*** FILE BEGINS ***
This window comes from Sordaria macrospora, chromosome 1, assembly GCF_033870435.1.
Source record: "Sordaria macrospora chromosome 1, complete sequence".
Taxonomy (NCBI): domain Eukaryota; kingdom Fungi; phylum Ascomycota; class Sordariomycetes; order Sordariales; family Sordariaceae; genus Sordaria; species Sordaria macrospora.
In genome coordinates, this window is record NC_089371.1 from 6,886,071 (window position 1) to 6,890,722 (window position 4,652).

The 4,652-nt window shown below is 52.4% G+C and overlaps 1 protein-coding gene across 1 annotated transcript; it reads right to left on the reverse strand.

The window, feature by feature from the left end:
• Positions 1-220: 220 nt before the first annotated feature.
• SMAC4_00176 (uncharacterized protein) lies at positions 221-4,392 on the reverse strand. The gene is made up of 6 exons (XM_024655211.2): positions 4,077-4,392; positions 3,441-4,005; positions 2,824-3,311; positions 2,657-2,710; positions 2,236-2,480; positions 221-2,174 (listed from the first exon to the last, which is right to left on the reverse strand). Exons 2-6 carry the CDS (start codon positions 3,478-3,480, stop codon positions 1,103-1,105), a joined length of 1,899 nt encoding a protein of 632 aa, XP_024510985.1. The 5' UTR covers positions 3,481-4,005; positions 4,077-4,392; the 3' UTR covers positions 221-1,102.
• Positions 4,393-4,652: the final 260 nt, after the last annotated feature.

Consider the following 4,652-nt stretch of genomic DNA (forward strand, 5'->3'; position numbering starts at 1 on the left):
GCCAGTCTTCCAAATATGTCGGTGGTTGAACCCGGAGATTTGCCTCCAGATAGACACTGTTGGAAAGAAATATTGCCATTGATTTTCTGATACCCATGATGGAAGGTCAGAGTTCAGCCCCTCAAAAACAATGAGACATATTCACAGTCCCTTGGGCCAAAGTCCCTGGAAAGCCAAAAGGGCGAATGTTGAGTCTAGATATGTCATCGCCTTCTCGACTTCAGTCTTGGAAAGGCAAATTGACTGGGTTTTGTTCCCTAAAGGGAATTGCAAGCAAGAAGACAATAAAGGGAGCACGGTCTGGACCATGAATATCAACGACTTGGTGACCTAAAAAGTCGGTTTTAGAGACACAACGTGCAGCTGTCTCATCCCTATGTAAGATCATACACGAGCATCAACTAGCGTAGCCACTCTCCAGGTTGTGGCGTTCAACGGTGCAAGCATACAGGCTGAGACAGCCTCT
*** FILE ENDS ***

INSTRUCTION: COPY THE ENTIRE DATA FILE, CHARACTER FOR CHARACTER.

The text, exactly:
This window comes from Sordaria macrospora, chromosome 1, assembly GCF_033870435.1.
Source record: "Sordaria macrospora chromosome 1, complete sequence".
Taxonomy (NCBI): domain Eukaryota; kingdom Fungi; phylum Ascomycota; class Sordariomycetes; order Sordariales; family Sordariaceae; genus Sordaria; species Sordaria macrospora.
In genome coordinates, this window is record NC_089371.1 from 6,886,071 (window position 1) to 6,890,722 (window position 4,652).

The 4,652-nt window shown below is 52.4% G+C and overlaps 1 protein-coding gene across 1 annotated transcript; it reads right to left on the reverse strand.

The window, feature by feature from the left end:
• Positions 1-220: 220 nt before the first annotated feature.
• SMAC4_00176 (uncharacterized protein) lies at positions 221-4,392 on the reverse strand. The gene is made up of 6 exons (XM_024655211.2): positions 4,077-4,392; positions 3,441-4,005; positions 2,824-3,311; positions 2,657-2,710; positions 2,236-2,480; positions 221-2,174 (listed from the first exon to the last, which is right to left on the reverse strand). Exons 2-6 carry the CDS (start codon positions 3,478-3,480, stop codon positions 1,103-1,105), a joined length of 1,899 nt encoding a protein of 632 aa, XP_024510985.1. The 5' UTR covers positions 3,481-4,005; positions 4,077-4,392; the 3' UTR covers positions 221-1,102.
• Positions 4,393-4,652: the final 260 nt, after the last annotated feature.

Consider the following 4,652-nt stretch of genomic DNA (forward strand, 5'->3'; position numbering starts at 1 on the left):
GCCAGTCTTCCAAATATGTCGGTGGTTGAACCCGGAGATTTGCCTCCAGATAGACACTGTTGGAAAGAAATATTGCCATTGATTTTCTGATACCCATGATGGAAGGTCAGAGTTCAGCCCCTCAAAAACAATGAGACATATTCACAGTCCCTTGGGCCAAAGTCCCTGGAAAGCCAAAAGGGCGAATGTTGAGTCTAGATATGTCATCGCCTTCTCGACTTCAGTCTTGGAAAGGCAAATTGACTGGGTTTTGTTCCCTAAAGGGAATTGCAAGCAAGAAGACAATAAAGGGAGCACGGTCTGGACCATGAATATCAACGACTTGGTGACCTAAAAAGTCGGTTTTAGAGACACAACGTGCAGCTGTCTCATCCCTATGTAAGATCATACACGAGCATCAACTAGCGTAGCCACTCTCCAGGTTGTGGCGTTCAACGGTGCAAGCATACAGGCTGAGACAGCCTCT